Thursday, 11 September 2014

Sci-Fi September: The Chronicles Of Riddick (2004)

After the small acorn that was Pitch Black, this sequel, in what would become the Riddick franchise, quickly lets viewers see that they're being given a mighty oak this time around. The first few scenes are grandiose, in terms of both visual style and the setting up of a premise that will allow people to learn more about the universe that vicious anti-hero Riddick (Vin Diesel) inhabits, and writer-director David Twohy clearly wants to go in a different direction from the enjoyably down 'n' dirty first film.

Starting off with narration that explains the Necromongers, a ruthless race who have been moving throughout the universe, killing or converting everyone on the planets that they conquer. We then move on to a man being chased by bounty hunters. That man is Riddick, and the bounty has been placed on his head to get him back to Helion Prime, the world next to be targeted by the Necromongers. It's not Riddick's fight, so he wants no part of the whole thing, but details eventually surface that make him reconsider. Details that also reveal more about his background and his feral nature.

With everything being so much bigger this time around, it was almost inevitable that The Chronicles Of Riddick would disappoint many people. It didn't set alight the box office, and it probably knocked a few people sideways who hoped for something more in line with the first film. Thankfully, people eventually warmed to the film, and the whole franchise idea, when they had the luxury of viewing the movie in their own home, and with a better idea of what they were getting into.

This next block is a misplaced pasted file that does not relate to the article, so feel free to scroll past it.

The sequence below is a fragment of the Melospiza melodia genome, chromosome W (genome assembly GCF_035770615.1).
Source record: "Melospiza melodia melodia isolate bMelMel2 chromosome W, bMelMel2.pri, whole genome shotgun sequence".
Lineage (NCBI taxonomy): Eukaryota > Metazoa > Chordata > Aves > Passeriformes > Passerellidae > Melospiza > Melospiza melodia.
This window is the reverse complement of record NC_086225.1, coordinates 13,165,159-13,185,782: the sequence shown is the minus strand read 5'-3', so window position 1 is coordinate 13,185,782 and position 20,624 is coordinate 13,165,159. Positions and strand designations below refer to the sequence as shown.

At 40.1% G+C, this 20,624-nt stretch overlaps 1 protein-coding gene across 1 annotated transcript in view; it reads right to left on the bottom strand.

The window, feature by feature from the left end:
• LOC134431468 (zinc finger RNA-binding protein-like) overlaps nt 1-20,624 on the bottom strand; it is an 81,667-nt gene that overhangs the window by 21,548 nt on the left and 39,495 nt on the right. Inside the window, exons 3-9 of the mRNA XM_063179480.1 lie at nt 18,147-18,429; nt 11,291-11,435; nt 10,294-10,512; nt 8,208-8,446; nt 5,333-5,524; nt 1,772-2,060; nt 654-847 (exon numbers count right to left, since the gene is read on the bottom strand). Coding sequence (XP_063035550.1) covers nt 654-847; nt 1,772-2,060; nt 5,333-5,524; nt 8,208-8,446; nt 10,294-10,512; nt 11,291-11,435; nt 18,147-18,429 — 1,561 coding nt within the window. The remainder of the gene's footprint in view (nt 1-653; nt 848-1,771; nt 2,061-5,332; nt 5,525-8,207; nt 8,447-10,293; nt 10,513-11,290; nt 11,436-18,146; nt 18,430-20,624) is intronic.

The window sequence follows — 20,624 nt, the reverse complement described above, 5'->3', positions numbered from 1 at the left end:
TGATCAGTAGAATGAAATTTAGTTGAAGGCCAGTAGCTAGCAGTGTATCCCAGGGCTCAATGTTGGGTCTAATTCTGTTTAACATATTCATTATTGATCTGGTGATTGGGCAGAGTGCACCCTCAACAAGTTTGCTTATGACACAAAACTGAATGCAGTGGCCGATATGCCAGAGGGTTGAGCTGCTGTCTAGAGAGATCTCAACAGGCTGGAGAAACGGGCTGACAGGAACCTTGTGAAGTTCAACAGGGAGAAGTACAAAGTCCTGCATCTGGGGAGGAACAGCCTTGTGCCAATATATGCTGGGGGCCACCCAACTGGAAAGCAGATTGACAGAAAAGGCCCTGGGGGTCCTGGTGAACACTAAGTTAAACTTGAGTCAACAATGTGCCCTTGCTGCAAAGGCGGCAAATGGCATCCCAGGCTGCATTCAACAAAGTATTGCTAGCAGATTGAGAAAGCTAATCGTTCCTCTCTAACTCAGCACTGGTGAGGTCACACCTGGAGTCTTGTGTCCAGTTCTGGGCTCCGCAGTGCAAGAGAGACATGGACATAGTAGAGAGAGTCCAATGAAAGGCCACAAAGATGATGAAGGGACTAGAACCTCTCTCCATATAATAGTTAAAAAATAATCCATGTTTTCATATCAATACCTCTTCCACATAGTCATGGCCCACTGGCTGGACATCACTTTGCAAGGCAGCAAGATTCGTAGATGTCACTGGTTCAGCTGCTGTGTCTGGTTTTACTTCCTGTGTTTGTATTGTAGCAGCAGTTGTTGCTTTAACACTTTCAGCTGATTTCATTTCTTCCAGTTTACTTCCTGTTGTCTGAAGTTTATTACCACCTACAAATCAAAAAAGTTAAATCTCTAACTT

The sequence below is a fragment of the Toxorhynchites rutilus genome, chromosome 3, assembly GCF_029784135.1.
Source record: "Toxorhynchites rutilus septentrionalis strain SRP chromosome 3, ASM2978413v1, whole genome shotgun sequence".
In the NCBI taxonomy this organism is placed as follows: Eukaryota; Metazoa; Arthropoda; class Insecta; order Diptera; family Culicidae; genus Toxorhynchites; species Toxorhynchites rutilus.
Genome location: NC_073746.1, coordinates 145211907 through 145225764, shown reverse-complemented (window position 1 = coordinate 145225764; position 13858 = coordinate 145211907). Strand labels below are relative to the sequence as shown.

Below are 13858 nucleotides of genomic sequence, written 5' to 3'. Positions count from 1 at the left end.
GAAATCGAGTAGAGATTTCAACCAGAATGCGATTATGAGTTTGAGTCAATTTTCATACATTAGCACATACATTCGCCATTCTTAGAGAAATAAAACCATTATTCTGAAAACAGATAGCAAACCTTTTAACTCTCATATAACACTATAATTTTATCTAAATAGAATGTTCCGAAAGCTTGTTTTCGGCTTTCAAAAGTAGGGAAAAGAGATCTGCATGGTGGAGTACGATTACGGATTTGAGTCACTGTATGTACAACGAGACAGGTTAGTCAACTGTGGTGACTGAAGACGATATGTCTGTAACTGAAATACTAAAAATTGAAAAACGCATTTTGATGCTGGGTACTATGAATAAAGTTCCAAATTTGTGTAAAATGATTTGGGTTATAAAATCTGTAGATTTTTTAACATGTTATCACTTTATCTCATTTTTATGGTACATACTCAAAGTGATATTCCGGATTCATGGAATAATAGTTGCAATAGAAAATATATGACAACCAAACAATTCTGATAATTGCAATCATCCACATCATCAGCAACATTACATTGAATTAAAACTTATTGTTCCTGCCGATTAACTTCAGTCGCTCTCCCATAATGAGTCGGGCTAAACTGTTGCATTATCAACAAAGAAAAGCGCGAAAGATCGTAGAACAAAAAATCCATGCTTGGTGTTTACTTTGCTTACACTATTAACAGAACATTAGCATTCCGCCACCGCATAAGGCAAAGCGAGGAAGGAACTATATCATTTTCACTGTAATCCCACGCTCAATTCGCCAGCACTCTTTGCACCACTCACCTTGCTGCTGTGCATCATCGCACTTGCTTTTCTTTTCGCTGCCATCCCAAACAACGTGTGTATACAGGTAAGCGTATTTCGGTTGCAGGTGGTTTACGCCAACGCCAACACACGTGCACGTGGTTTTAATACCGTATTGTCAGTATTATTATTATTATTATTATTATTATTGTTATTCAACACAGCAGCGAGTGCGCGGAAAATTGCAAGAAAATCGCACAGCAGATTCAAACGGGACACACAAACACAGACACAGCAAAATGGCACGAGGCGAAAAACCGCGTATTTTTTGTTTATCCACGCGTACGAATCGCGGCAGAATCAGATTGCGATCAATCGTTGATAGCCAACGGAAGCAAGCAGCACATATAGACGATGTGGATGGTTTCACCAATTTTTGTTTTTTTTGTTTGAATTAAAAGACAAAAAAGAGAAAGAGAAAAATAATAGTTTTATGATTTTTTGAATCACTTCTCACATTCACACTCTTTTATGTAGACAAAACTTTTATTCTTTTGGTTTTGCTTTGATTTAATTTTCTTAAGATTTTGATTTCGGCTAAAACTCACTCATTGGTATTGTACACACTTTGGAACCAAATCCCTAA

Diesel is, once again, the rock at the centre of the whole thing. He's effortlessly cool and intimidating as Riddick, embodying one of the great anti-heroes in modern cinema and loving every minute of it. Keith David reprises his role from Pitch Black, while Alexa Davalos takes over the role of another survivor from the first film, now going by the name Kyra. David is okay, mainly used for exposition and to set wheels in motion, but Davalos has the better role, and does well with it. Dame Judi Dench is an unexpected, though pleasing, addition to the cast, playing an ethereal character named Aereon, and the main villains are portrayed by Colm Feore, Karl Urban, Linus Roache and Thandie Newton. Urban and Roache both do good work, with the former being an actor who I've never seen give a bad performance, but Newton is sadly flat in a role that many actresses would have really had fun with. Feore, however, proves even more disappointing. He's the Lord Marshal, the big bad, and should be able to emanate power and menace whenever he's onscreen. He doesn't, which affects the film on a number of different occasions.

The script and direction from Twohy is solid, if sprinkled liberally with minor failings, such as the relatively weak villains. The special effects and visual design elements are impressive, despite a few key creations already showing their age compared to what can be done now, one decade on. The action set-pieces are sometimes fumbled, with some unfortunate over-editing making it hard to keep track of who is where onscreen, but the film continues to impress whenever the camera moves back, taking in grand landscapes, star systems, and giant spaceships. The fact that the focus remains on the expansive, as opposed to intimate, moments is what saves the film and makes it such an enjoyable sci-fi viewing.

The director and leading man may make mistakes on the way to getting their movie finished, but they always do right by Riddick and his universe. And that, for me, makes up for a hell of a lot.


No comments:

Post a Comment